Marc Black is an eclectic folk-rocker who carries the Woodstock tradition of dealing with life with all its social and political challenges…one song at a time. He’s been hailed by noted folk artist Happy Traum for his “timeless songs featuring deep grooves, excellent playing [and] top-notch guitar and vocals.”
He’s performed and recorded with many luminaries including Pete Seeger, Art Garfunkel and Rick Danko. Levon Helm also invited Marc to play one of the Midnight Rambles.
Marc’s song subjects range from his love for Rachel Maddow, good coffee and just about everything in between. His fingerstyle blues is reminiscent of Mississippi John Hurt and Lightnin’ Hopkins. And his recent CD, Pictures of the Highway, reached #6 on the Folk DJ Chart.
Marc spends most of his time on the road— playing festivals, clubs, arts centers, libraries and house concerts. He was named Folk Artist of the Year on ABC Radio’s Fame Games and was a finalist in the prestigious Grassy Hill Kerrville New Folk Competition. Sometime a Spark, his song about Mohamed Bouazizi and the Arab Spring, caused an international stir that led to an interview on Tunisian State Radio.
He’s currently completing a duet CD entitled Champions of Love with piano great, Warren Bernhardt. (http://www.warrenbernhardt.com/).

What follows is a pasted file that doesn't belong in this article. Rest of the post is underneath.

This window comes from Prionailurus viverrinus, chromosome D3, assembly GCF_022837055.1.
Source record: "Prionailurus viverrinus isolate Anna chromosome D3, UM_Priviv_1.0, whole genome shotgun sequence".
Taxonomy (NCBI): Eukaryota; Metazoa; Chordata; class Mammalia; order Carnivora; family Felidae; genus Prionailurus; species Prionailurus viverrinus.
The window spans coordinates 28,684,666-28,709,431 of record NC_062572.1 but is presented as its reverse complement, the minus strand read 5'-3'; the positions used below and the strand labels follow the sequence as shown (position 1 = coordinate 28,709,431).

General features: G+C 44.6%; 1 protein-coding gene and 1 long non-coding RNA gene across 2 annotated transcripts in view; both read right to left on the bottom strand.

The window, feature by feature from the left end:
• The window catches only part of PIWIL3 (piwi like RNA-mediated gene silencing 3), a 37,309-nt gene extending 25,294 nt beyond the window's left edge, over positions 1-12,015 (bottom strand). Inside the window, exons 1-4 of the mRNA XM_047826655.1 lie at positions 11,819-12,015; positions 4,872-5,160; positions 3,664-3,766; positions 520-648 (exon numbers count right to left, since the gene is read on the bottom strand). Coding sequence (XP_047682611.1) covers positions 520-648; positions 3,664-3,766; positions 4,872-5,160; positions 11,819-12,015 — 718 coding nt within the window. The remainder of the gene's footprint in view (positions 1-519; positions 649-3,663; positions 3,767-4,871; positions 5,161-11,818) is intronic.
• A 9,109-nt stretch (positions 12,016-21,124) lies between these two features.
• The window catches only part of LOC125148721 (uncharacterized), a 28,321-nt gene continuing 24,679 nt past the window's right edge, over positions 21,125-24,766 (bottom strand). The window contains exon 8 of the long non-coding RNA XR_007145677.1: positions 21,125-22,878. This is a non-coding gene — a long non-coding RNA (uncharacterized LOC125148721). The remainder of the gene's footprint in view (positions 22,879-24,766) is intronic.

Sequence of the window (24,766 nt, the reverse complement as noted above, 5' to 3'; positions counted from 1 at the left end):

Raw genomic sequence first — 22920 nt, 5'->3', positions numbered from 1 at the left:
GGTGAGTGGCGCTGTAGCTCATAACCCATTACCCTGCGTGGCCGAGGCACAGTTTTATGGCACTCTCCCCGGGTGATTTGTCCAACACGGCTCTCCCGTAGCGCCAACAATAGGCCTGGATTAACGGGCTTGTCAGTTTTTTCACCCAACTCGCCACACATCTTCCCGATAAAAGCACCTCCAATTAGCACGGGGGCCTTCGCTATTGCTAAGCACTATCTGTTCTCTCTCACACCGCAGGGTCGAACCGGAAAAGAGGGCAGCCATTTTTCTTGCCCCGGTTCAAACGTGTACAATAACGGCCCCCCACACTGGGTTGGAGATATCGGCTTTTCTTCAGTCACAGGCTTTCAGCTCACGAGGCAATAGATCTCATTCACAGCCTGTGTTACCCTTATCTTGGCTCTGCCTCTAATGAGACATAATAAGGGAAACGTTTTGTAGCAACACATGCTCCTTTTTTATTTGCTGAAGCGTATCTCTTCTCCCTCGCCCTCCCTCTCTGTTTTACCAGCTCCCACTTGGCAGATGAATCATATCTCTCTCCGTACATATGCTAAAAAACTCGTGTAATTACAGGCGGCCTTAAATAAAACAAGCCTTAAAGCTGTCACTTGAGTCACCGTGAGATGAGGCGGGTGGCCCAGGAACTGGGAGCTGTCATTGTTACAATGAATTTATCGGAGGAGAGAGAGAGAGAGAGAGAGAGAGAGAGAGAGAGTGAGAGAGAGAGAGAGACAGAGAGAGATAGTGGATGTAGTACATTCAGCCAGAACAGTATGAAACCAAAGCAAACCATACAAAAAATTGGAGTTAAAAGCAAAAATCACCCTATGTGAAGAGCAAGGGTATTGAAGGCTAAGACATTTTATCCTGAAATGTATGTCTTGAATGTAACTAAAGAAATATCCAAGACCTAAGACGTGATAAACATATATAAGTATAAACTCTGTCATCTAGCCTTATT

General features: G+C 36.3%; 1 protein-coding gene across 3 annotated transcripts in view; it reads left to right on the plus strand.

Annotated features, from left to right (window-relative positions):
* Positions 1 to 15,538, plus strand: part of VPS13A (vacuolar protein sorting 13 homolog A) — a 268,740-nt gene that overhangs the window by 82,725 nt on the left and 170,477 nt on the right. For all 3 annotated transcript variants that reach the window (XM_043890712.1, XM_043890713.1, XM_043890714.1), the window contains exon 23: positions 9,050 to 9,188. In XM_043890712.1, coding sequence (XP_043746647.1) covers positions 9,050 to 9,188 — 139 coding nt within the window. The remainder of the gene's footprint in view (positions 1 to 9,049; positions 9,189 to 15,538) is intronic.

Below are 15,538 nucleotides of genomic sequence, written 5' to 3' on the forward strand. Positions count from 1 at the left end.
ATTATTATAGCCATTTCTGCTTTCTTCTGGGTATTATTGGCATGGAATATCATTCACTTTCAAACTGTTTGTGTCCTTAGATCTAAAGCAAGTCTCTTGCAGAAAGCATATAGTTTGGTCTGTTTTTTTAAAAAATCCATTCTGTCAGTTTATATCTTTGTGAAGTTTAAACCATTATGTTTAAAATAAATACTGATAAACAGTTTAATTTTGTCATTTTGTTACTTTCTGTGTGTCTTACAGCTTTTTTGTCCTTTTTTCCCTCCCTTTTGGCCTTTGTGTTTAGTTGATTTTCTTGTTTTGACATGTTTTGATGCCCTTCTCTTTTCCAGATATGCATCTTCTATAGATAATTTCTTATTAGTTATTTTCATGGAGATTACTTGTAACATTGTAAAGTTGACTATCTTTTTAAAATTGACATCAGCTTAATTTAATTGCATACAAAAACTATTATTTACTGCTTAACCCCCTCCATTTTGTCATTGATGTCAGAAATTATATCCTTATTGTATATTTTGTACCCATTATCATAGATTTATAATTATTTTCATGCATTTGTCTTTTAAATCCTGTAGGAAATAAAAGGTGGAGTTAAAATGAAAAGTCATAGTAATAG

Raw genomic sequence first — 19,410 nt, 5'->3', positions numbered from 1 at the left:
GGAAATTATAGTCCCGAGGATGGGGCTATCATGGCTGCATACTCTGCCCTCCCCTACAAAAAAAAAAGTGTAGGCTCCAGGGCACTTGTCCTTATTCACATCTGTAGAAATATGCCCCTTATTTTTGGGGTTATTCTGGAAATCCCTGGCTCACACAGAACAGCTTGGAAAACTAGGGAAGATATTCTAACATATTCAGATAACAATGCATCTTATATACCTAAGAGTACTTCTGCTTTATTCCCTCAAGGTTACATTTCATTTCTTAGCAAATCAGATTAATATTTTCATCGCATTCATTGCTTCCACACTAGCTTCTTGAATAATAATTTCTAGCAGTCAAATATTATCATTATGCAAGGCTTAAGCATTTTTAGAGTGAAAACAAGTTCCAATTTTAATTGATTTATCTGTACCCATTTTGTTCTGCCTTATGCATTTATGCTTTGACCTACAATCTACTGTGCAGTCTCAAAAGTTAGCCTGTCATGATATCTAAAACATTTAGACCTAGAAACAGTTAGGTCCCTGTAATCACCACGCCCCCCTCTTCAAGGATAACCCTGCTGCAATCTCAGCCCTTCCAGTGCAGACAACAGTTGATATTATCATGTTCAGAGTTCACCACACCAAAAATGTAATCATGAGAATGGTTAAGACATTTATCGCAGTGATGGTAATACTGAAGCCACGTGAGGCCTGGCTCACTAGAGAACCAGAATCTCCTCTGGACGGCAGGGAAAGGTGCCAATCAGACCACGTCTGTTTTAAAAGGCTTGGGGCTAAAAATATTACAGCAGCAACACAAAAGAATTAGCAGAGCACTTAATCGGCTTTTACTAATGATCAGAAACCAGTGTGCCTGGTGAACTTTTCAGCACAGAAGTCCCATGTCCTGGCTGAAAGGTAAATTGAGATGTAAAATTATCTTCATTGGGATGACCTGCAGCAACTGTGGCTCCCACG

While still in high school, his band, the Blades of Grass, reached the top forty and performed along side the biggest acts of the day including the Doors, Van Morrison and Neil Diamond. He has since recorded more than a dozen CDs including one ‘pick hit’ in Billboard Magazine and another that was recognized as a ‘minor masterpiece’ by famed music producer John Hammond Sr.
In the 1980s, Marc won the American Library Association Award for Best Children’s Album for producing American Children, a collaboration with such talented artists as Richie Havens, Taj Mahal and Maria Muldaur. ASCAP has featured Marc in performance at the Sundance Film Festival and several of his Youtube videos have been viewed more than 50,000 times!
Over the past couple of years, he’s occasionally turned to a more topical songwriting style. One tune, No Fracking Way – recorded with John Sebastian and Eric Weissberg (of “Dueling Banjos” fame), and some 100 Woodstock, NY citizens — has been sung at rallies as far away as South Africa, Ireland and Australia.